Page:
The character building process of 13th Age is not too terribly different from most other d20 based role playing systems. The most noticeable difference is the emphasis on story and narrative that the rules encourage. Oddly enough, this has a lot of bearing on building your character among other things…
1) You have agency over the setting
The backgrounds system aforementioned encourages you to create a robust backstory for your character. Well, do just that! Don’t be afraid to insert your own truths, or in some cases perceived truths, about the Dragon Empire or any other setting your group is playing in. Of course, the GM has the final say in all that is to be had, but shoot for the moon for your first draft. Don’t try to take into consideration what your GM or other players have in mind, unless you’re running a session zero (which could be an entire post on its own). Bounce ideas back and forth, take the liberty thrust into your hands and shape it into something fantastic. In case of a session zero interference, start big and hone it down to something compliant with what everybody else is thinking. Usually, this is the way that everybody can have the major concepts they want work within the everyone else’s vision, including the GM. Compromise does NOT mean sacrifice and can be used to create something beautiful.
2) Details, details, DETAILS!
What brings your character to life is the implementation of the little things. 13th Age does part of that for you, using the One Unique Thing mechanic; a mechanic that makes every player have one, non-combat related quirk such as a strange mutation or an interesting personality trait. But why stop at one?! The One Unique Thing on the sheet may only be your most noticeable trait, but just like real people, player characters should be complex creatures with many layers strewn about them. For example: When we adapted Ravenloft to 13th Age for the first full campaign we played, I had played a drow rogue. Yes, how typical, I know. The kicker was that his One Unique Thing was that he was a 200-year-old aristocrat... And so happened to be a vampire. Usually a vampire mutation would be tied into some sort of feat structure or sub-class or prestige class, but bugger all that for a second. The detail wasn’t intended to be a play on the vampirism fantasy trope, but to be a well-known person with a dark personal trait. A wolf among sheep, a well-known figure with a hidden personal agenda. So no, he didn’t have super strength or speed, he couldn’t levitate, he actually could see himself in a mirror (which he sometimes hated) but damn, was he still an interesting character! Oh, and the detail? He was obsessed with pocket watches; it was kind of his thing. At the conclusion of things, he ended up being buried alive to live an eternity of boredom because Strahd was malcontent with his performance in the mission, but hey, such is Ravenloft.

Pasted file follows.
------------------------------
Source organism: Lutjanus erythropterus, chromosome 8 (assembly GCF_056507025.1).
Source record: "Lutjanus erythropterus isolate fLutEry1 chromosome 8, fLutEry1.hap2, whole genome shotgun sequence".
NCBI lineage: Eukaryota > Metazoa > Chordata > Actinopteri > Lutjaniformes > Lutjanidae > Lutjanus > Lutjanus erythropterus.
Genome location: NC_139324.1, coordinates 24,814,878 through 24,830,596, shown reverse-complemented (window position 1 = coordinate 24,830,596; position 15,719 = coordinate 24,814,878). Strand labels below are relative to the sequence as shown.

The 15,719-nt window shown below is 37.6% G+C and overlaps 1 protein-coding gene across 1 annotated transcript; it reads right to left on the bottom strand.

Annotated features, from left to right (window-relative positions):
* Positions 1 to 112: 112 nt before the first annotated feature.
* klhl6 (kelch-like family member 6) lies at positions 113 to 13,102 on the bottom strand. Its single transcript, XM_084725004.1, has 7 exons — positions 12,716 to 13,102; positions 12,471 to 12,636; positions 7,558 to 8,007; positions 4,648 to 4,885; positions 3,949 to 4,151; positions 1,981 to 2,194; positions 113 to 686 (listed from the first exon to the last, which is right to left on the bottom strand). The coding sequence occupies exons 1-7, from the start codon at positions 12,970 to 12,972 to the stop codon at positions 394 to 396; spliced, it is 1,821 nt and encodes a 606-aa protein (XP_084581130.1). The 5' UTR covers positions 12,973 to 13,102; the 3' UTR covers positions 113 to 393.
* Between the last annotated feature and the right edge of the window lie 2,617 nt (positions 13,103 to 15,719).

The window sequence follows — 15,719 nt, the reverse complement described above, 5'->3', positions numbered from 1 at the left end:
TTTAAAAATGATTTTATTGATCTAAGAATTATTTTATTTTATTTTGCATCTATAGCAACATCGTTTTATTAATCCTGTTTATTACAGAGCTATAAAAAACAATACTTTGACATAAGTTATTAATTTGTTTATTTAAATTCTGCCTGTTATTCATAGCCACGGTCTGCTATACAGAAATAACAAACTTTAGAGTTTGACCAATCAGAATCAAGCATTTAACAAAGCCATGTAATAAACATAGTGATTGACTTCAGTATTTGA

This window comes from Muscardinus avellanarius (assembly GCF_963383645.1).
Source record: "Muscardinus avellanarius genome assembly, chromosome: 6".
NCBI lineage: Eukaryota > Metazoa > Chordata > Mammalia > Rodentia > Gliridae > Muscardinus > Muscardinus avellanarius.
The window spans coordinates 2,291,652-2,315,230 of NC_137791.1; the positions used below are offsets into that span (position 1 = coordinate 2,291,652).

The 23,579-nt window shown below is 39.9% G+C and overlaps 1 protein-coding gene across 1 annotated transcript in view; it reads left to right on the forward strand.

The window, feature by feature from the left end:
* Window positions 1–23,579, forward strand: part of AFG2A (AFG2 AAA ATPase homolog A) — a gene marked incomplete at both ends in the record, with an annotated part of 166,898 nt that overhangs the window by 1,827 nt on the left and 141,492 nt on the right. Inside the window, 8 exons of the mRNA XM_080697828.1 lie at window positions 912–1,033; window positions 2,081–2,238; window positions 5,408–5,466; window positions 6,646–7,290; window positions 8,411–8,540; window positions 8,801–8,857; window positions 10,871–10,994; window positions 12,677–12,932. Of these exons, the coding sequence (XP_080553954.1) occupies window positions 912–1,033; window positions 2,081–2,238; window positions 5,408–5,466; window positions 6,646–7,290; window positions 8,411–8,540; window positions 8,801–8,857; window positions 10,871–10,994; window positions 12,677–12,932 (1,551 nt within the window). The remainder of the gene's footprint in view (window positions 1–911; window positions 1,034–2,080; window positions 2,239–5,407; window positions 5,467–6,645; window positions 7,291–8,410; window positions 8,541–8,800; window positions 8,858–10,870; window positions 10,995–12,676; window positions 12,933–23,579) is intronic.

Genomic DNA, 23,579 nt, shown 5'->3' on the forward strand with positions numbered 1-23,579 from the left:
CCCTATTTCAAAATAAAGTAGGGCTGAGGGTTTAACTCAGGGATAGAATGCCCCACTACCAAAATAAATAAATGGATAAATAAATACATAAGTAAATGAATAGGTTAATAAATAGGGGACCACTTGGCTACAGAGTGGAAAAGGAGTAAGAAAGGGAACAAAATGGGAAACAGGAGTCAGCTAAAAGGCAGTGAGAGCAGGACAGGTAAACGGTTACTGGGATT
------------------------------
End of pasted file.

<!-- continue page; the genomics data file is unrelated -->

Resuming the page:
3) Image over mechanics
Role playing games are based off of imagination, aren’t they? So why force yourself to do something if it doesn’t work effectively within the mechanics? I can hear all the power gamers shuffling their stacks of notes and clicking their PowerPoint files to explain why I’m wrong. If you’re new and still trying to find your groove, give this shred of advice a listen before that. Mechanics are easy, pure imagery is hard. Building your character to do what you want them to look like can sometimes lead to an ineffective character in combat. So long as your character is the interesting piece you want them to be, it doesn’t matter. Your wizard has a great sword? Well, he’s -2 to hit, but that’s freaking badass! 13th Age in particular is very good at not completely barring you from realizing your visions of characters. You don’t have a long list of proficiency feats, you don’t have racial restrictions, you get to do what you want, when you want. Seize that, and take the day!
Sean is a BMW technician by day, the Heavy Metal GM by night, and loves everything about 13th Age. If the game interests you and you want to learn more, check out his 13th Age blog here.
All blog materials created and developed by the staff here at High Level Games